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By: Charlestien Harris

February is known as the month for matters of the heart. When you think about it, your heart is an organ that keeps you alive and is the very life-sustaining organ that pumps the blood necessary to keep your body functioning properly. Your heart needs to be healthy and strong so that you can live a long time. 

Your money is just as vital to your financial survival when it comes to being financially healthy.  You should want your money to help you live and enjoy your life to well into retirement. Just like you visit your physician to assess the physical condition of your body’s heart, you should think about routinely giving your finances a heart checkup as well. You can help your physical heart as well as your financial heart by making a few simple adjustments to your diet as well as your finances. Here are a few suggestions to help you.

  1. For your heart health, try changing your diet. 
    Eating healthy can seem expensive, but it doesn’t have to be. Fruits and vegetables may cost a bit more upfront, but with a consistently healthy diet, you won’t have to spend as much money on visits to the doctor and you will find that eating the proper foods will keep you healthier longer. You just might give yourself fewer reasons to buy those snacks that can drive up your food bill. To keep your wallet in good shape you can also develop a meal plan. A meal plan can also limit the items you buy that don’t fit in the meals you have already created.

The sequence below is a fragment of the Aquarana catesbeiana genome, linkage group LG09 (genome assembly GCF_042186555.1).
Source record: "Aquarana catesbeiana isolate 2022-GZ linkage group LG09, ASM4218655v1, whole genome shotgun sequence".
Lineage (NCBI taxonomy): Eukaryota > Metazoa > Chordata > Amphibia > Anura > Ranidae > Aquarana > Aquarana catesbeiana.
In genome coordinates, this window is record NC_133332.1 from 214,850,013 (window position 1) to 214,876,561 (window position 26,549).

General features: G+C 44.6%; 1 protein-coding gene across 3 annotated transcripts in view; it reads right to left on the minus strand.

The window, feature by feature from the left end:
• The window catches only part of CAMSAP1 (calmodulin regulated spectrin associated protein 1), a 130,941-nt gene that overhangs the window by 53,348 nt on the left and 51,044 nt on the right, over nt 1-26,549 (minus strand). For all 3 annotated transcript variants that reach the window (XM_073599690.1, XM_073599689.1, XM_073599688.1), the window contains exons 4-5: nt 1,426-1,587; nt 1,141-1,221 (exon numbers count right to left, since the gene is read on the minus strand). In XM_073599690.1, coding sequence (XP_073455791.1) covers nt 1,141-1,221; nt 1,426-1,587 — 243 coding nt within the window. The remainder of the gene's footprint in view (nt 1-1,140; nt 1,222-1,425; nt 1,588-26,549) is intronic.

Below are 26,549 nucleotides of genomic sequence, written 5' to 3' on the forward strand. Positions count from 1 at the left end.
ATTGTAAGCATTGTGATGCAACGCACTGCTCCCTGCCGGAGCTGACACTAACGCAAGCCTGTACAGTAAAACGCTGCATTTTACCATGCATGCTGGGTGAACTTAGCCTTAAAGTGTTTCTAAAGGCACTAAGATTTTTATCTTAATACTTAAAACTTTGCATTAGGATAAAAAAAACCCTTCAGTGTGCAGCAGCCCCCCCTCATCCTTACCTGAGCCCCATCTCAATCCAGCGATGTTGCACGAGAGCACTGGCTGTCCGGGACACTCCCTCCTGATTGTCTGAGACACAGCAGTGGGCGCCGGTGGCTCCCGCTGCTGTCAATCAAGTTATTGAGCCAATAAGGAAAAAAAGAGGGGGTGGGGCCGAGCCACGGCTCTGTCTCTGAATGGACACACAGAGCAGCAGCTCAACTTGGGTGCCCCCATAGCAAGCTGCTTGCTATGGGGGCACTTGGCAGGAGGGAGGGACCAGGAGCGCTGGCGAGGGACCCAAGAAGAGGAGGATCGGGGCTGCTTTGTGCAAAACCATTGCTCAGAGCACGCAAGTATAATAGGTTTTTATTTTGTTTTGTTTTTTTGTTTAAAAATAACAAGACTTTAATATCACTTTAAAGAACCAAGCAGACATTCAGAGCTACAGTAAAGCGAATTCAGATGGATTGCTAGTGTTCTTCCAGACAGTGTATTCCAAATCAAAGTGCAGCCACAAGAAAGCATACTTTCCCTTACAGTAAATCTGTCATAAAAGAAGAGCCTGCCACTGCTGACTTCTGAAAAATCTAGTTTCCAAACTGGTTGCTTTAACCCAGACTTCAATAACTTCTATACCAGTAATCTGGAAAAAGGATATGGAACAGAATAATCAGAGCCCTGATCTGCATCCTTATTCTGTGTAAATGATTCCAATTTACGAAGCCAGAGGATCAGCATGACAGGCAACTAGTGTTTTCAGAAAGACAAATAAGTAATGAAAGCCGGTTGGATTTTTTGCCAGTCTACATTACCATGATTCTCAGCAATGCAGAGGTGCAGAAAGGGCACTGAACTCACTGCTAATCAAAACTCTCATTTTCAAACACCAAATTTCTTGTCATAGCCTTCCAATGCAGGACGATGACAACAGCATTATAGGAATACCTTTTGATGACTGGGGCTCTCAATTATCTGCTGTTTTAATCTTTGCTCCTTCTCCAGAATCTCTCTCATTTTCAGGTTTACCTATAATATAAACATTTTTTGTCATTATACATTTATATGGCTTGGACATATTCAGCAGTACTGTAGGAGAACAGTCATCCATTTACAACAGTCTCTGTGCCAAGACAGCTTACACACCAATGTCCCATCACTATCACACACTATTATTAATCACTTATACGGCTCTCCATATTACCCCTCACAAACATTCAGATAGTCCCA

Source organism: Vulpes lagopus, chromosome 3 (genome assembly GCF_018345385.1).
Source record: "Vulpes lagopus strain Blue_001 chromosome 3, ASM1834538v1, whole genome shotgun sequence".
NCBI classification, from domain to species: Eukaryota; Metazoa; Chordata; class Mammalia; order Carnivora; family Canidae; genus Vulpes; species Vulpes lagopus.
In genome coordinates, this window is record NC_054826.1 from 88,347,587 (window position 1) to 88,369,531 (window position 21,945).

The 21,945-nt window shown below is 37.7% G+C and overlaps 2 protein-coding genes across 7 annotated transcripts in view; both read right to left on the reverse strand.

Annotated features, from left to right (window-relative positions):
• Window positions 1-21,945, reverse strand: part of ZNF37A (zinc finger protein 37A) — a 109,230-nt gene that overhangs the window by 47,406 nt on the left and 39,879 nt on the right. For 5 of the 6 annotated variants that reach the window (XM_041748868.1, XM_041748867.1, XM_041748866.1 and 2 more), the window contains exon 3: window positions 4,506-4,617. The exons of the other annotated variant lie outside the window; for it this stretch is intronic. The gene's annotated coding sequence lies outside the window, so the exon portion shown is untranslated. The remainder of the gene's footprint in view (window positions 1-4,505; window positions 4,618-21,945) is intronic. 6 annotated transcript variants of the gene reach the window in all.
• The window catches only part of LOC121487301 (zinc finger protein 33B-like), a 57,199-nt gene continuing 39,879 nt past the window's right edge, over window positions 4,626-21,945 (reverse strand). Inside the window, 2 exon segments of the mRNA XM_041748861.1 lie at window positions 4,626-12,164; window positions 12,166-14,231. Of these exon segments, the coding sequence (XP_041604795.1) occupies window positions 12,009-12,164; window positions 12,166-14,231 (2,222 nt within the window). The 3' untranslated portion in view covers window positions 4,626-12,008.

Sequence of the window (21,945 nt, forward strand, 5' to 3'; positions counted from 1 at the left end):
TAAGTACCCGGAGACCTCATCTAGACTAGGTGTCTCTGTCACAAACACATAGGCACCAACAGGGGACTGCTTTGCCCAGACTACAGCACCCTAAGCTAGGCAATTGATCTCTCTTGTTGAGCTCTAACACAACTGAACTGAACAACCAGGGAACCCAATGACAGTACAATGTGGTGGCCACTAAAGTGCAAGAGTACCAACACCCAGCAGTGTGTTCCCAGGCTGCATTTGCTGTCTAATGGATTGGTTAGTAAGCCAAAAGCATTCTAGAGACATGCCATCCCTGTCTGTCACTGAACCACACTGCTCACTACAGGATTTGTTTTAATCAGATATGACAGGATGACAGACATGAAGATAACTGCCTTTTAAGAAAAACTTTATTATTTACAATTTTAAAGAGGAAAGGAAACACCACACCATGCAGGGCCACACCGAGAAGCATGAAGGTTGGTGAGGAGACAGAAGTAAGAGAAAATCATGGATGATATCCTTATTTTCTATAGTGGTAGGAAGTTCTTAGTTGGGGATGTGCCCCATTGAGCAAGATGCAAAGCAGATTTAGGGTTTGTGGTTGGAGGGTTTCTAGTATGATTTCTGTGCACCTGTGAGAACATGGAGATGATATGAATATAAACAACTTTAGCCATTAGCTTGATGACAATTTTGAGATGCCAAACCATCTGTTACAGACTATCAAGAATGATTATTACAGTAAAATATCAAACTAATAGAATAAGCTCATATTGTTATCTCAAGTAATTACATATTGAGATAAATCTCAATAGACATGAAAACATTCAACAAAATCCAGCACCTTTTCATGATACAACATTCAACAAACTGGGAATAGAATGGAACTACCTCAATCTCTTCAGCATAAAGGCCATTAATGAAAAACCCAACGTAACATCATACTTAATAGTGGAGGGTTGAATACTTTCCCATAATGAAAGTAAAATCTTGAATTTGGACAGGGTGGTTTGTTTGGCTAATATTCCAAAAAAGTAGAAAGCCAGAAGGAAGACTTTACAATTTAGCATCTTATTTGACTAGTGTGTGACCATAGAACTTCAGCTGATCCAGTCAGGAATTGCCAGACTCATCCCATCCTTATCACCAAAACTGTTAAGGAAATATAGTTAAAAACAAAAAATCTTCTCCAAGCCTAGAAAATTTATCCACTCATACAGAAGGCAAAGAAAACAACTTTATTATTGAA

2. Try switching what you drink.
    Water is cheaper than most carbonated or sugary drinks, and is better for your heart.  Now you might ask, how can I save money by choosing water? You can purchase a reusable water bottle that will save you quite a bit of money when you’re out and about. Public water fountains can be found in many locations, so you can fill up on the go without spending any money. Another way you can save is to order water when you go to a restaurant – it’s always free. Drinking water also helps you feel full faster and eat less, which is good for your heart health as well as your financial health, because you might not order as much food while deciding what to eat.

  3. Start comparing food labels for healthier choices. 
    By comparing the Nutrition Facts data on the labels, you can make a healthier choice that’s low in both fat and sugar without spending more. You can also try purchasing in-store brands. They are often several cents cheaper and can be comparable to name-brand foods. This move could be both healthier for your heart and help you to stay within your meal plan and food budget. Saving money is a vital step in keeping your finances in a healthy state. Don’t shop when you’re hungry. You’ll be less tempted by junk food and make impulse buys like fragrant bakery items or the handy snacks at the cash register.
  4. Pack your lunch.